Macular degeneration is the leading cause of vision loss for people over the age of 55. This chronic eye disease affects more Americans than cataracts and glaucoma combined. The disease is caused by the deterioration of the central portion of the retina, known as the macula, which is responsible for central vision used for reading, driving and recognizing faces.
While macular degeneration can lead to central or legal blindness, it causes no pain. In many cases, the disease advances so slowly that those affected notice little change in their vision. In other cases, the disease progresses much faster and can lead to a loss of vision in both eyes. Those who have advanced macular degeneration in one eye are at especially high risk of developing it in the other eye.
Macular Degeneration has two forms:
Dry Macular Degeneration
Many cases of macular degeneration begin as the “dry” form which is characterized by the aging and thinning of the central retina, or macular, tissue. This condition typically develops slowly and results in mildly decreased vision. However, even the “dry” form can advance to severe visual loss over time. The distinguishing characteristic of this disease is tiny yellow deposits, called drusen, that develop under the retina. Dry macular degeneration requires regular monitoring with a dilated eye examination and often retinal testing with your eye doctor. In many cases, your doctor may recommend over the counter eye vitamins. In a recent study (The Age-Related Eye Disease Study 2), a specific combination of vitamins C, E, zinc, copper, and antioxidants were shown to reduce the risk of progression of this disease. Your doctor will determine if eye vitamins are right for you. It is important for patients with macular degeneration to observe vision to detect subtle visual changes between appointments. You doctor may suggest you periodically test your vision with a special grid, called an Amsler Grid. It is important to alert your doctor if visual changes are seen between appointments. Although 10-15% of dry macular degeneration cases convert to the more serious form, wet macular degeneration, early detection of this change can stop or dramatically slow vision loss.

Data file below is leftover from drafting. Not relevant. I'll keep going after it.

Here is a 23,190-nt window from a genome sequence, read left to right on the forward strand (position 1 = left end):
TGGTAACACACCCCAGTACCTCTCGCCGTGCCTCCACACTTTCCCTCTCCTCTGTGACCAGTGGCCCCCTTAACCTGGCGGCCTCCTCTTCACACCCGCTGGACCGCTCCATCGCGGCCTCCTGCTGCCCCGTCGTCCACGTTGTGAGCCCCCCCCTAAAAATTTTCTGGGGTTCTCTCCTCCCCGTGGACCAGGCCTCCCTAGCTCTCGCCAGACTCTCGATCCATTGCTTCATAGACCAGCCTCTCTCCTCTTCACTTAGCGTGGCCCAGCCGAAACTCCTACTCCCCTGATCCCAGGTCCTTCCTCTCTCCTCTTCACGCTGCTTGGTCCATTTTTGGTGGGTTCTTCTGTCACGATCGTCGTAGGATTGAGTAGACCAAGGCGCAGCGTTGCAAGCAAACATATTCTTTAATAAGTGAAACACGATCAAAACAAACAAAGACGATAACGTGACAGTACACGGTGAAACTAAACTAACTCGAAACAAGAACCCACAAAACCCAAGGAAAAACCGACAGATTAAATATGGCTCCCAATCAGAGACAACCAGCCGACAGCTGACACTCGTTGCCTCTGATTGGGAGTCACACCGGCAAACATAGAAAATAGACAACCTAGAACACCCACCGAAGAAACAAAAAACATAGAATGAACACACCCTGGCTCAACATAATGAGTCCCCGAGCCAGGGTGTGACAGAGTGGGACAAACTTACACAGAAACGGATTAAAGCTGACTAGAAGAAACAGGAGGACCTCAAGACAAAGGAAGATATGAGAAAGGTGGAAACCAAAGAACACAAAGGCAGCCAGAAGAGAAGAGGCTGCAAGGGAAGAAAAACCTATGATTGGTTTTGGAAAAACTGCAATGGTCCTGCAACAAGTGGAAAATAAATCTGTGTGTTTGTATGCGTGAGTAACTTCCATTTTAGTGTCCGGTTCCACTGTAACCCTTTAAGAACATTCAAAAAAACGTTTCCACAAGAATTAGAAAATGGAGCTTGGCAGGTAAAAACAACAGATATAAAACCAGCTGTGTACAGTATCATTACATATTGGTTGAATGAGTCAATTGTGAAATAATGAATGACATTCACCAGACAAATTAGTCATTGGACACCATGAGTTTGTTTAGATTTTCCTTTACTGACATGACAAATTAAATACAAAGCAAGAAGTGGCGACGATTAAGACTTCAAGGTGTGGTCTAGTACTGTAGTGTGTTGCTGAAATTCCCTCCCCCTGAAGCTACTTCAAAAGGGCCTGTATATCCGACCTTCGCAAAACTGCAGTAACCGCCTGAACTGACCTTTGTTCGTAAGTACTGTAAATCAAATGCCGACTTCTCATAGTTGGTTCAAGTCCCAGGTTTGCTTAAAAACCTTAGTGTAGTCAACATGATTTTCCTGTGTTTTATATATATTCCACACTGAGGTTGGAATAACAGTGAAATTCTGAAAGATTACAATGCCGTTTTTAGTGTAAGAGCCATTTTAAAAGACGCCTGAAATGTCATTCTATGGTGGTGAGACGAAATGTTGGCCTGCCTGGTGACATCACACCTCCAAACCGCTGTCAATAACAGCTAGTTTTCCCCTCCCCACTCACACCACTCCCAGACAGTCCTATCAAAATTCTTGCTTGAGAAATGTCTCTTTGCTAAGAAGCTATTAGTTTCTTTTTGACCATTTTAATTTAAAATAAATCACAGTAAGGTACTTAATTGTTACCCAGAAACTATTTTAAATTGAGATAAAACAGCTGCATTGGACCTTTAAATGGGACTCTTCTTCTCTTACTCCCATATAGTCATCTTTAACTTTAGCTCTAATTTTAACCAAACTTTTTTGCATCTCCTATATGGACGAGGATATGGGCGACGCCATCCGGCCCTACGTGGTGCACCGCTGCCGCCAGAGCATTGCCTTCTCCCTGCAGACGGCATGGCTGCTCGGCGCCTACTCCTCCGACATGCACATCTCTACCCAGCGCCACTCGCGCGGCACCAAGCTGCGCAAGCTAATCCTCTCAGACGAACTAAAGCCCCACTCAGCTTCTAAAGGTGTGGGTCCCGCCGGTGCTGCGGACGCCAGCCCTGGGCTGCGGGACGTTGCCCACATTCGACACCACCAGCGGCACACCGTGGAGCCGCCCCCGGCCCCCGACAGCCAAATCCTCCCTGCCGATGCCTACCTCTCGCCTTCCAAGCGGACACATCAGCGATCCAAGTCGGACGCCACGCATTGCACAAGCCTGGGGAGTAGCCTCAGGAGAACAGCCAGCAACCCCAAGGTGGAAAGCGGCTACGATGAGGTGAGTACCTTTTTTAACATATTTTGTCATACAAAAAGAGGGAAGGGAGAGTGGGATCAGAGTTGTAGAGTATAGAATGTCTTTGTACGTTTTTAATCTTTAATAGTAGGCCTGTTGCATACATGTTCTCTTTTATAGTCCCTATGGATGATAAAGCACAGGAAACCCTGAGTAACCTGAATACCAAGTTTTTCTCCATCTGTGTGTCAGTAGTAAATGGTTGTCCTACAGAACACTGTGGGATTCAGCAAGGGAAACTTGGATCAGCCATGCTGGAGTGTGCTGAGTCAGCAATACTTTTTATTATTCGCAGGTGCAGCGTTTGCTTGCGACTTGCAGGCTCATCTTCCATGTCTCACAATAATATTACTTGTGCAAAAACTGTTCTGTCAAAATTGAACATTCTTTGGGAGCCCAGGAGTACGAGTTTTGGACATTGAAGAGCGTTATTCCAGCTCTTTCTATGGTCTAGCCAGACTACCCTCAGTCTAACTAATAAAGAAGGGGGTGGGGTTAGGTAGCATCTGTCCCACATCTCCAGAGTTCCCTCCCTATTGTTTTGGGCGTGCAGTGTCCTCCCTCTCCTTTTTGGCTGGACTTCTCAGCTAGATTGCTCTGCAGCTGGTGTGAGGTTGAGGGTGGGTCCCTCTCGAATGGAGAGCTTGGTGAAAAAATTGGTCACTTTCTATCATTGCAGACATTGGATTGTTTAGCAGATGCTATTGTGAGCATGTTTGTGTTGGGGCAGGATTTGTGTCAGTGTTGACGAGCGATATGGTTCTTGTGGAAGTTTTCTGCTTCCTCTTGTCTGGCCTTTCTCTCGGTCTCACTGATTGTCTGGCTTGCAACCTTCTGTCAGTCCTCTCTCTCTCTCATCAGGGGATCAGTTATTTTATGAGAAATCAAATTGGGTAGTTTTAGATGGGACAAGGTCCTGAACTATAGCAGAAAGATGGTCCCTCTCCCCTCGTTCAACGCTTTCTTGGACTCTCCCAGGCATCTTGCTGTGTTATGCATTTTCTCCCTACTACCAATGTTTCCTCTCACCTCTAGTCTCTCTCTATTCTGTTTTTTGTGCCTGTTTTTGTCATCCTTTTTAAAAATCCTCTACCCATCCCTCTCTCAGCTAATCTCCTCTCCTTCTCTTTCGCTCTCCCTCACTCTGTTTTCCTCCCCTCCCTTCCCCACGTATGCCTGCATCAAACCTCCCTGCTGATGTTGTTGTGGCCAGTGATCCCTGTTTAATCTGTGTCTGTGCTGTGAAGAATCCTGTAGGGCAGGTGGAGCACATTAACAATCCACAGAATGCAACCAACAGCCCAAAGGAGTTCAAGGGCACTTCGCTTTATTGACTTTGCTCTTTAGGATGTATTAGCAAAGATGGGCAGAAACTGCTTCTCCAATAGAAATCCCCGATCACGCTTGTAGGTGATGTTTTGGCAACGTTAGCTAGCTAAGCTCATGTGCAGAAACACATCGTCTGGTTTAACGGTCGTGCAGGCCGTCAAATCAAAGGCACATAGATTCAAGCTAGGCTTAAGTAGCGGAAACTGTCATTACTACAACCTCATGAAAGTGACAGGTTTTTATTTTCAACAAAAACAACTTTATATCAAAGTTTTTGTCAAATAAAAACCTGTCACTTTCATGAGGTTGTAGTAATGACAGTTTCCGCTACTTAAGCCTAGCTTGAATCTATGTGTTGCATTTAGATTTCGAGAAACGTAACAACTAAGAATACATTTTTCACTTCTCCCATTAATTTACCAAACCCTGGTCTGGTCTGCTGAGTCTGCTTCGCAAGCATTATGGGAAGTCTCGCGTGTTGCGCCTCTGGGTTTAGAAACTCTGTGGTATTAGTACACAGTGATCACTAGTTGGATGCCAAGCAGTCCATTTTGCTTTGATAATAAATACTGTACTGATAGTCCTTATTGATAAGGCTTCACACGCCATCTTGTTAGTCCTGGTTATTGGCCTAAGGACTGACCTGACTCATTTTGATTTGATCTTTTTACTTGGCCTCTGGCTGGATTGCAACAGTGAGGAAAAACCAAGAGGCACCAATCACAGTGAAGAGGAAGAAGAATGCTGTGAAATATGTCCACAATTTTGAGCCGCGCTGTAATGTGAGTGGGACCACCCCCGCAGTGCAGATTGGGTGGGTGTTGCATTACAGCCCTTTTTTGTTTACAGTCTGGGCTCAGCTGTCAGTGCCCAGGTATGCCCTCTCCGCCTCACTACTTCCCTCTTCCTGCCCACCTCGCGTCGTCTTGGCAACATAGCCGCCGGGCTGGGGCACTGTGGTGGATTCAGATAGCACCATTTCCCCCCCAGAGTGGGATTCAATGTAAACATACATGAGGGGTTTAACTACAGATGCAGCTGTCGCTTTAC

Wet Macular Degeneration
Wet macular degeneration begins when abnormal blood vessels grow under the retina’s macular tissue. These fragile blood vessels can suddenly leak fluid and blood, resulting in severe vision disturbances. Fortunately, there are medications now available to treat the wet form of this sight threatening disease. Early detection of of wet macular degeneration is critical. Patients with wet macular degeneration need close monitoring with frequent dilated eye examinations and retinal testing. Treatment of this condition often includes a series of medication (an anti-VEGF drug) injected into the eye. Ocular injections are a common procedure that are very well tolerated by patients. Treatment may help slow the progression of macular degeneration and can sometimes restore lost vision. While injections are the most common treatment for wet macular degeneration, you doctor may recommend other therapies including laser. Your individual treatment plan and visual prognosis depend on the severity of the disease.